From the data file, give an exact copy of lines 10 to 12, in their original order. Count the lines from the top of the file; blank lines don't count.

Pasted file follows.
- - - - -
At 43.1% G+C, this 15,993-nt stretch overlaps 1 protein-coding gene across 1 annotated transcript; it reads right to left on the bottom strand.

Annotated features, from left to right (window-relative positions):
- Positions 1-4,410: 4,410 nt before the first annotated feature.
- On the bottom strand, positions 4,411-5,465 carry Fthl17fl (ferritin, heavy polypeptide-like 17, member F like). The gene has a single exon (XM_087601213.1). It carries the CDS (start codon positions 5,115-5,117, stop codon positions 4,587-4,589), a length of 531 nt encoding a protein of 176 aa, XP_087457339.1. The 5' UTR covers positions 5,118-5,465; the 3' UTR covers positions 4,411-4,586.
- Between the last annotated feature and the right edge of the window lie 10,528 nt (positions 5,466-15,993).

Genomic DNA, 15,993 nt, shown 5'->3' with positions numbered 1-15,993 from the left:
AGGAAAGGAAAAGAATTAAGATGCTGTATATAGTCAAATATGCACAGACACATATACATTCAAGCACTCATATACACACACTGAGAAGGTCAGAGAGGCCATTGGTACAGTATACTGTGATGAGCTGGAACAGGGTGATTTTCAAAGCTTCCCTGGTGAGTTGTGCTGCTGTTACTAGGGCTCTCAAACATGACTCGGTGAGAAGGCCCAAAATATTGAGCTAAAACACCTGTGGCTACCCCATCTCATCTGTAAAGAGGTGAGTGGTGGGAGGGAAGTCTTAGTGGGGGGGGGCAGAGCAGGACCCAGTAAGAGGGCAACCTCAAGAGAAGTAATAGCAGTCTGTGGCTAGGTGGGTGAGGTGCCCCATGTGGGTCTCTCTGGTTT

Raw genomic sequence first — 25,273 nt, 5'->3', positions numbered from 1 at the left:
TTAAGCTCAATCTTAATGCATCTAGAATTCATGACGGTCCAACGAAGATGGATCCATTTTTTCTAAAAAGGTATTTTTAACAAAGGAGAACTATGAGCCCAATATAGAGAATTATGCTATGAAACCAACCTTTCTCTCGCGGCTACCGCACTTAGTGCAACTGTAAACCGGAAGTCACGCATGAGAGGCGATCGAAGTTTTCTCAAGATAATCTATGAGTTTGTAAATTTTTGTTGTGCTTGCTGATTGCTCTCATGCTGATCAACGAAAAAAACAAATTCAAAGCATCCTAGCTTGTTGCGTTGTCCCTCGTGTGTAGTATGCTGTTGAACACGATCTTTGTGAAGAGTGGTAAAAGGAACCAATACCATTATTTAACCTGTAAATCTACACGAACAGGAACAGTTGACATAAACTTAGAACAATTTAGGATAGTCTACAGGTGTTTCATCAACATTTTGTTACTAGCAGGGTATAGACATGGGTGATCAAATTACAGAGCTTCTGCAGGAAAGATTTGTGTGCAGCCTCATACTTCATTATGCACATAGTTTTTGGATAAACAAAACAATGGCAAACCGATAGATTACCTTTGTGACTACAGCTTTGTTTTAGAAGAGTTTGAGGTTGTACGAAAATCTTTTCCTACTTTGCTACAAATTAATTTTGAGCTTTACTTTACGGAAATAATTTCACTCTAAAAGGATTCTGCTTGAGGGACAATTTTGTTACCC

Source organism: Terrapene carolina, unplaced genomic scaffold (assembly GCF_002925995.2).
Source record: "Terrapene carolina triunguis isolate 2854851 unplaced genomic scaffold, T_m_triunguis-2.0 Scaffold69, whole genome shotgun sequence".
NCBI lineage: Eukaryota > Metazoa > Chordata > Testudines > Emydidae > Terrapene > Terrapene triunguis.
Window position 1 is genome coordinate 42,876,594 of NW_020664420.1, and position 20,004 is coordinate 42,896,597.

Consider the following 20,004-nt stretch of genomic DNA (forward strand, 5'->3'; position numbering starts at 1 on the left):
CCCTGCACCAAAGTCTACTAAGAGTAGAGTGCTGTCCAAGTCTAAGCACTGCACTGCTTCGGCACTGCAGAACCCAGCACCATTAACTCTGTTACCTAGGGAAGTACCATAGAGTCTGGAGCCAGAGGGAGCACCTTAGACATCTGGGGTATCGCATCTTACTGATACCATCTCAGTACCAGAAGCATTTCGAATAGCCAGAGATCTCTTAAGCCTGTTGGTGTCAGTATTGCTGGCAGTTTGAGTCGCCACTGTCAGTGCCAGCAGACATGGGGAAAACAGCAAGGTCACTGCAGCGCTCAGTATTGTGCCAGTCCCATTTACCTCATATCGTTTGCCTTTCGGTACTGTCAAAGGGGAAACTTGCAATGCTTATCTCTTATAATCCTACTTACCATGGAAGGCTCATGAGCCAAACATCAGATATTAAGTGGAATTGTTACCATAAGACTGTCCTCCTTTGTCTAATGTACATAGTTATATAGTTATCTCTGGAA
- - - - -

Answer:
Source organism: Terrapene carolina, unplaced genomic scaffold (assembly GCF_002925995.2).
Source record: "Terrapene carolina triunguis isolate 2854851 unplaced genomic scaffold, T_m_triunguis-2.0 Scaffold69, whole genome shotgun sequence".
NCBI lineage: Eukaryota > Metazoa > Chordata > Testudines > Emydidae > Terrapene > Terrapene triunguis.